HiKOKI Cordless Saw
Robin loves a scarf joint and in this video, he shows you how to create a scarf joint using his new Hikoki 36v cordless circular saw.
If you’ve got two lengths of timber that need to be joined together, it’s time to create a scarf joint. Calculate the height of the timber times three which is the length for the joint.
What we do is create a set of folding wedges. When we drive the folding wedges together it pushes one timber one way, it pushes the other in the opposite direction, and then we finish it with a mechanical fixing in the centre. The joint will hold without a mechanical fixing, but we like a belt and braces approach.
In fact, I often use them without mechanical fixing. There’s no glue involved. Quite often if it’s a hip rafter, for example, which is where I use them all the time, or a ridge.
Because of the length of the joint, you might have a jack rafter fixing right over it, sometimes in a couple of places, and that actually clamps it. It’s a beautiful job.
The other thing to say about the riving knife, if you’re cutting a lot of sheet material, make sure your sheet material is well supported, because as you’re going through, if it gives you a little bind, whereas the riving knife would hold that bind, this isn’t going to do that.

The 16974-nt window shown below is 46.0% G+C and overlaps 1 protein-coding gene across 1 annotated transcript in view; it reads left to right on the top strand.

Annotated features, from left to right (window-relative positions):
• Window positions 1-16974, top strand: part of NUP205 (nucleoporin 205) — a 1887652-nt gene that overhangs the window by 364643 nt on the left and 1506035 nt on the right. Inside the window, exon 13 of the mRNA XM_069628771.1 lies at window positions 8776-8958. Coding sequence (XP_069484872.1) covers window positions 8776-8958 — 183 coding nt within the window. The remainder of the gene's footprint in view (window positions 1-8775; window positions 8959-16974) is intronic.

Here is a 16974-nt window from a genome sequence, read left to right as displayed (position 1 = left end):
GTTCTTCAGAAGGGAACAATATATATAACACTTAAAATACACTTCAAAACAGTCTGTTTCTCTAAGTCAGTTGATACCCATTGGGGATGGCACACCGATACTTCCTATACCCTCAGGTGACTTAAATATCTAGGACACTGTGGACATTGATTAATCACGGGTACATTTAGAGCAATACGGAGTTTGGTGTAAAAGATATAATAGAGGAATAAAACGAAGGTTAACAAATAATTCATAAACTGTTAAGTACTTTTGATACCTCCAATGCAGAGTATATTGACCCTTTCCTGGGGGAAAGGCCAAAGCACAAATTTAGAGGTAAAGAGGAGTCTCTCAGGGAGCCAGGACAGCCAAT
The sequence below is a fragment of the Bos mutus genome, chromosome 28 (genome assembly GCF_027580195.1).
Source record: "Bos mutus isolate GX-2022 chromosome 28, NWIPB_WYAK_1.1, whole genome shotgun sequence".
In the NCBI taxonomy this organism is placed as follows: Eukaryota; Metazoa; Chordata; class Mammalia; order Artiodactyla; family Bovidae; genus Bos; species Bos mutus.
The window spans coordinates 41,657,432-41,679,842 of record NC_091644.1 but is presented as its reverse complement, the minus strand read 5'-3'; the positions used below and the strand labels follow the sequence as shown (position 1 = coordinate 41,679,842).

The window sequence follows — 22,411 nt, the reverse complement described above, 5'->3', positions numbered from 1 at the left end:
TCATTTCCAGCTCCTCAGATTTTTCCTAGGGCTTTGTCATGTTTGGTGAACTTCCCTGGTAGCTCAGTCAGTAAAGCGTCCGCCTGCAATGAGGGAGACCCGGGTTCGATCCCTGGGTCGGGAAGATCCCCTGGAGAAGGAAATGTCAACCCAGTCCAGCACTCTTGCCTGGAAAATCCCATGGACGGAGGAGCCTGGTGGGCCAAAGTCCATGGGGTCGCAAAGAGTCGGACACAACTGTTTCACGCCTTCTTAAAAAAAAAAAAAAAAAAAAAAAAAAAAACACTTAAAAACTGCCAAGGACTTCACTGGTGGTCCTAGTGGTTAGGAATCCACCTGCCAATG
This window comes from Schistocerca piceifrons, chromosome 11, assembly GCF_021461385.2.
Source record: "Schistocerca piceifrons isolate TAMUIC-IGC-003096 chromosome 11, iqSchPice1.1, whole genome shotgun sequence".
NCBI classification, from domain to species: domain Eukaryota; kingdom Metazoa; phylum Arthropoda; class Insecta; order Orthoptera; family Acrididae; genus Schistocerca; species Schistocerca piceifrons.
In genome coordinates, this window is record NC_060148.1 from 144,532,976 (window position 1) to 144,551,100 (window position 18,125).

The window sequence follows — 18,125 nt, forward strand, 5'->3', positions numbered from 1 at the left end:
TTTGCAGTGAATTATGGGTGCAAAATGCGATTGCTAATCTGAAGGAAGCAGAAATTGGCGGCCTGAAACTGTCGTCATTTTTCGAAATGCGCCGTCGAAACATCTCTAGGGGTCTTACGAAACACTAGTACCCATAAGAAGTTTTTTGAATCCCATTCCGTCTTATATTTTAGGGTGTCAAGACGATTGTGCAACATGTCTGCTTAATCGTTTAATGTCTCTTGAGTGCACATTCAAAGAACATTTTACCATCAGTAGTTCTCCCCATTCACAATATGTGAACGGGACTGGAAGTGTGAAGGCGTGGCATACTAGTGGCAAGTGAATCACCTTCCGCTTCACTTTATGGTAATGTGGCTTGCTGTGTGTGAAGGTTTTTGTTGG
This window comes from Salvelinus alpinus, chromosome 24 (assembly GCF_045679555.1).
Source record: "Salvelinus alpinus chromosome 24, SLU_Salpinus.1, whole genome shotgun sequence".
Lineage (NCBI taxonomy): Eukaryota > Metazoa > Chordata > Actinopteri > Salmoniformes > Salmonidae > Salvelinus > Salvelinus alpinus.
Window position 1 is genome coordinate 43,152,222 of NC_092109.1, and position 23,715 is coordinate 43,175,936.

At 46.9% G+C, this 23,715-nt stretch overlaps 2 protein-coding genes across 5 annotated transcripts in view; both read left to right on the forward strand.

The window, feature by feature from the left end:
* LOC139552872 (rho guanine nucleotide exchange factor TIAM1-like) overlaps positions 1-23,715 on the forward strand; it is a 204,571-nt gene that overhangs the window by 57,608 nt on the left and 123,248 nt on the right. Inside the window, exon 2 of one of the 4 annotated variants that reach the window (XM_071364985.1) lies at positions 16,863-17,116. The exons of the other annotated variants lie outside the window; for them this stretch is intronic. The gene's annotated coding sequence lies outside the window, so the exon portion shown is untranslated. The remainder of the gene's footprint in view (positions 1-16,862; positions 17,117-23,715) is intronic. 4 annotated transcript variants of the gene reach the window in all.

It’s likely to kick back, so you got to avoid that. Make sure your work’s well supported. The battery, again, 36 volts, this one’s fully charged, just come off charge. Take’s about 25 minutes, it’s really good and the high output batteries perform well.
It’s got your indicator on the back, which shows you how much life it’s got. This will run until it’s finished. There’s no dullness. It will run, run, run, and just go boom, finished.
Let’s mark up the simple scarf joint. We just need a couple of bits here. This is the length of timber I’m going to put the scarf joint on. We only have to mark it out once. Even though it’s two pairs, it’s two parts to it, we only have to mark it out once. Let’s just that bit of shake off there.
The joint principle is three times … the length of the joint is three times the height of the timber that you’re joining. I’m going to round this up, just simply, to make it a little bit easier. I’m going to hold it 180, so it’s 300 plus 240. It’s 540. That’s the length of the joint. That’s three times the height. I’ve just got another shoulder line there, over to the other side.